OK men, Thursday is Valentine’s Day. If you are looking for a gift for that someone special a little more creative than the usual flowers and chocolates in a heart-shaped box, look no further than the library. Choose among the wide assortment of romance novels to read, share, and impress.

Thousands of new romance titles are published every year. To help make sense of the overwhelming number and variety of romance fiction available, here are a few of the more guy friendly selections.

A mysterious plague has taken over the quaint English village of Meryton, and the dead are returning to life, as zombies. This is the premise of “Pride and Prejudice and Zombies,” by Seth Grahame-Smith. The author maintains the structure and language of Jane Austen’s original.

Elizabeth Bennett is still beautiful and intelligent, but now is an expert in the “deadly arts.” She is determined to destroy the zombie menace. Enter the arrogant Mr. Darcy, who distracts Elizabeth from her quest. As much comedy and satire as romance, there is enough blood spilled in this book to satisfy everyone.

Librarian Henry DeTamble suffers from Chrono-Displacement Disorder. He travels involuntarily through time. His wife, artist Clare Abshire’s life follows a natural course. This is the impossibly romantic trap in which these lovers find themselves in “The Time Traveler’s Wife,” by Audrey Niffenegger. Henry and Clare tell the story from their own perspectives at various times in their lives. In Henry’s time travels he visits Clare as a little girl and later as an aged widow, and explains how it feels to be living outside the constraints of time. Both fantasy and love story, this creative tale explores the themes of fate and the belief in the bonds of love.

Agnes Crandall is a food writer and cookbook author whose future with her fiancé, Taylor Beaufort looks rosy in “Agnes and the Hitman,” by Jennifer Crusie. They’ve bought an old house owned by widowed mob wife Brenda Fortunato, and promised to host a Fortunato family wedding. Maybe that’s where things began to go wrong. Someone broke into the house, fell down the stairs into a hidden basement, and died. Enter hit men, Shane and Carpenter to investigate. Who sent the intruder? Who sent the hit men? This is a romantic comedy mixed with a measure of action adventure.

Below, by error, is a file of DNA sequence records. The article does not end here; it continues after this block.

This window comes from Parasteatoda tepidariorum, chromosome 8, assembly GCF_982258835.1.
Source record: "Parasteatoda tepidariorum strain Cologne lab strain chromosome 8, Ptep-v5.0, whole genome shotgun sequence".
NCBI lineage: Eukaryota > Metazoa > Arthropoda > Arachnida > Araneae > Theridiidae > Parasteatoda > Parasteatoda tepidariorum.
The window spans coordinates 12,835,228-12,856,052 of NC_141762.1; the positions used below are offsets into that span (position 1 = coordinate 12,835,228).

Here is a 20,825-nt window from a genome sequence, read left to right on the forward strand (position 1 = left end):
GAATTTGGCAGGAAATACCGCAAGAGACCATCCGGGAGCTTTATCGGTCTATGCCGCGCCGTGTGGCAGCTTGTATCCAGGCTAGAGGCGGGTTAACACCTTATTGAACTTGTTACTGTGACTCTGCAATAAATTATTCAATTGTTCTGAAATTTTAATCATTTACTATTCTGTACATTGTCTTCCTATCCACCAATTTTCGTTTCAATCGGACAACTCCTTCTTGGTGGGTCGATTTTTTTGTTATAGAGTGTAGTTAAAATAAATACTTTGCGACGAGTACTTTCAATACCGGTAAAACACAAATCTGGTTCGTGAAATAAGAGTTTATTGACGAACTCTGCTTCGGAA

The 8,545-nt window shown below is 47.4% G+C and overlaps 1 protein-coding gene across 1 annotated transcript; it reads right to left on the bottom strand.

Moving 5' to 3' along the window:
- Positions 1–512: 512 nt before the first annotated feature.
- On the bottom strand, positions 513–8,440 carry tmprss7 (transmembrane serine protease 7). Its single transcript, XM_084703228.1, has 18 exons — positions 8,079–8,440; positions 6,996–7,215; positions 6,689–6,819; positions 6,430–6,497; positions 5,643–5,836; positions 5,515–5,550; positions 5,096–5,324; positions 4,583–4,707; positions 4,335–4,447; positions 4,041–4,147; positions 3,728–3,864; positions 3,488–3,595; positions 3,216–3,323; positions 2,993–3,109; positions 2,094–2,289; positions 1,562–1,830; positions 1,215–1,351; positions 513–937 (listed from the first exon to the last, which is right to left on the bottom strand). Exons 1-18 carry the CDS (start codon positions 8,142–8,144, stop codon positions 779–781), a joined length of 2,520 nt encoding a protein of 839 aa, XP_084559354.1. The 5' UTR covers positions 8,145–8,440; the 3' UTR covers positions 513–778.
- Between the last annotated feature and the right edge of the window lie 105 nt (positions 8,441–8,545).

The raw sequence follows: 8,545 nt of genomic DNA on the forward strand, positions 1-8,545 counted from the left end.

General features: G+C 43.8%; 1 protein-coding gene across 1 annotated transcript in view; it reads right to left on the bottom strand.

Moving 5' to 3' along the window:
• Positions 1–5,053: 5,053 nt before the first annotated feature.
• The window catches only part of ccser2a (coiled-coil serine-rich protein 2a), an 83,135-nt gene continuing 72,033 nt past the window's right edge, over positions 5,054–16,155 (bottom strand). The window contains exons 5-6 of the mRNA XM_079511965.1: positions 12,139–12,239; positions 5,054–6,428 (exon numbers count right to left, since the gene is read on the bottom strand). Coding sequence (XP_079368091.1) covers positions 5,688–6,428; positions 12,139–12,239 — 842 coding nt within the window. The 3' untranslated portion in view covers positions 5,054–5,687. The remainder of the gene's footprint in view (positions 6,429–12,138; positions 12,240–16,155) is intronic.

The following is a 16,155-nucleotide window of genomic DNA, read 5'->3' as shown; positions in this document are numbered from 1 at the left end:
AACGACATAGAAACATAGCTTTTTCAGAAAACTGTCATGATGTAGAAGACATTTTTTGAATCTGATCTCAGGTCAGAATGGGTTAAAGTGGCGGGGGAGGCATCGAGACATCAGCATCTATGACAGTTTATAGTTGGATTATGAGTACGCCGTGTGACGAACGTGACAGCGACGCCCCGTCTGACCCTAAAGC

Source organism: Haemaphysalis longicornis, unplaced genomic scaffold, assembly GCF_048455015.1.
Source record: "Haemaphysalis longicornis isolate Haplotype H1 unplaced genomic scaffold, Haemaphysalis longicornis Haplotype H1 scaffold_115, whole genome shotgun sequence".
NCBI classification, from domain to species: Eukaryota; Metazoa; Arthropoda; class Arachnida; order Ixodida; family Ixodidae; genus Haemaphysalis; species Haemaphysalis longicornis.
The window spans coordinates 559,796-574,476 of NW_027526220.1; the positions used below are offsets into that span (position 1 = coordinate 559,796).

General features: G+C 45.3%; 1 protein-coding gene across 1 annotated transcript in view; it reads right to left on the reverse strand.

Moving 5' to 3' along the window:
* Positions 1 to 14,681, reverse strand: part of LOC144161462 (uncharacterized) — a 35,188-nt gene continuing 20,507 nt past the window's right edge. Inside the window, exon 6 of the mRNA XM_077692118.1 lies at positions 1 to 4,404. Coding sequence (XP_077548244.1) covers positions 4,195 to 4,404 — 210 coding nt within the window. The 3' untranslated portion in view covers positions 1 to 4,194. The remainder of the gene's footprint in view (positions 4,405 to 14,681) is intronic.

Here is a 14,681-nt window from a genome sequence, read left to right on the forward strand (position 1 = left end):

British spymaster Robert Grey came to France to track down Annique Villiers, the notorious spy known as Fox Cub. In “The Spymaster’s Lady,” by Joanna Bourne, the spymaster and the spy must enter into a reluctant partnership to escape from prison. Grey must get the Fox Cub back to London to thwart Napoleon’s plans to invade England. But Annique is determined to block him at every turn. She’s never met a man she couldn’t deceive, but has she finally met her match?

“How to Fall in Love with a Man who Lives in a Bush,” that’s the problem faced by Julia in the novel by Emmy Abrahamson. Julia lives a life of waiting: waiting to think of an original story, waiting to quit her job teaching English. She is convinced that she is content with her dull life, until she meets Ben. Ben is younger, Canadian, strong in his conviction that he is going to marry Julia, and he lives in a bush. Julia’s life from that point on takes a turn stranger than any fiction she can imagine.

In “No One Like You,” by Kate Angell, we find Beth Avery running away from her past and landing in the beach community of Barefoot William. She is out of money, but maybe not completely out of luck. Baseball star Rylan Cates needs a personal assistant to organize his life, and to take care of his four dogs. Beth loves the dogs, and Ryan feels safe from romantic entanglement because Beth isn’t his type. But Cupid has another opinion.

And, of course, anything and everything by Jane Austen. So maybe not guy friendly, but a great way to impress that special someone in your life. Also, Austen’s novels are the closest I’ve ever come to reading romance.

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